Football to urge vigilance on International Anti-Corruption Day

FIFA is only too aware of the dangers posed by corruption. On the pitch, it manifests itself in the form of match manipulation and undermines the most basic principle of our sport: the uncertainty of the result.

Off the pitch, it has led to millions of dollars lining the pockets of unscrupulous individuals instead of funding development of the sport around the world. In 2015, it brought down the previous administration of FIFA and threatened the very existence of the federation.

Since 2016, the new administration has taken a zero-tolerance approach to corruption and made significant strides in relation to good governance and football integrity, including the fight against match manipulation.

However, FIFA remains a sporting federation. It does not have the powers to police or investigate those who are outside the world of football, nor does it have expertise in these areas, so instead it has looked to forge alliances with regional and international organisations.

As part of this, FIFA signed a landmark Memorandum of Understanding (MoU) with the United Nations Office on Drugs and Crime (UNODC) in September 2020 to step up their joint cooperation to address threats posed by crime to sport.

Following on from that, the two sides launched a joint-campaign on 9 December – Anti-Corruption Day – to encourage football to speak out against match-fixing. The campaign aims to raise awareness amongst players, coaches and officials about the confidential platforms available to report approaches by suspected match-fixers and to encourage anyone in football who may have been approached to come forward.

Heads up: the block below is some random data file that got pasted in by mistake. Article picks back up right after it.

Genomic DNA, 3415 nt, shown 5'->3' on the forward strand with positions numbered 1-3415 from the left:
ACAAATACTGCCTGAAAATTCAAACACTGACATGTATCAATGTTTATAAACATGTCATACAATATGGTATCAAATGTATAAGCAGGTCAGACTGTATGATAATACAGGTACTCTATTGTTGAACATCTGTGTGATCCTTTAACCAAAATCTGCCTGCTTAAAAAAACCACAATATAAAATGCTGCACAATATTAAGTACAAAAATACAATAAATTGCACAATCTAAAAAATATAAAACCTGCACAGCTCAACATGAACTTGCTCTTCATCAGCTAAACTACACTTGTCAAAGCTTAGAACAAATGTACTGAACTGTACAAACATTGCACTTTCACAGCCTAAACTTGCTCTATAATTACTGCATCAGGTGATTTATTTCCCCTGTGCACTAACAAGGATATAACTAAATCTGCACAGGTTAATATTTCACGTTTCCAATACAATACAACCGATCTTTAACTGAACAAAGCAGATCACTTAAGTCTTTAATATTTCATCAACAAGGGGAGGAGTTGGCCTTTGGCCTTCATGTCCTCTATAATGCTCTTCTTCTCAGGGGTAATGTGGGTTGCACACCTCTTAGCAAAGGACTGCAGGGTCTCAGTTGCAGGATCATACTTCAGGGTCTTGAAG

FIFA Legends, including Sun Wen, Iván Córdoba, Luke Wilkshire, Wael Gomaa, Stipe Pletikosa, Clémentine Touré and Bibiana Steinhaus, took part and encouraged everyone in football to recognise, resist and report any approach to fix a match.

The co-operation took another step forward in March this year with the launch of the Global Integrity Programme, a comprehensive international programme aimed at providing all 211 FIFA member associations with enhanced knowledge and tools to prevent and fight match manipulation.

The Programme is organised in different editions per confederation and includes a series of virtual workshops distributed in three modules, to be delivered to all FIFA member associations.

FIFA Integrity App

After the editions that brought together member associations from the AFC, CONMEBOL and Concacaf regions, the CAF member associations came together for five one-day integrity workshops between 30 September and 4 November. Further editions of the Programme, for OFC and UEFA, are scheduled to take place in 2022.

In addition, FIFA and UNODC have collaborated on a number of initiatives in a bid not only to fight crime, but to firmly establish safeguarding as core to all and any football activities, at all levels. Through programmes such as FIFA Guardians and the FIFA Guardians Safeguarding in Sport Diploma, significant strides have been made toward ensuring children and young athletes are kept safe from violence and exploitation.

FIFA’s strengthened efforts to reform the transfer system also represent a continuation of its commitment to tackle corruption.

In June this year, the Council of Europe, based on the work of its Group of States against Corruption (GRECO) reported how the forthcoming FIFA Clearing House “will represent a milestone in achieving comprehensiveness, transparency and integrity of the transfer system for football players around the world."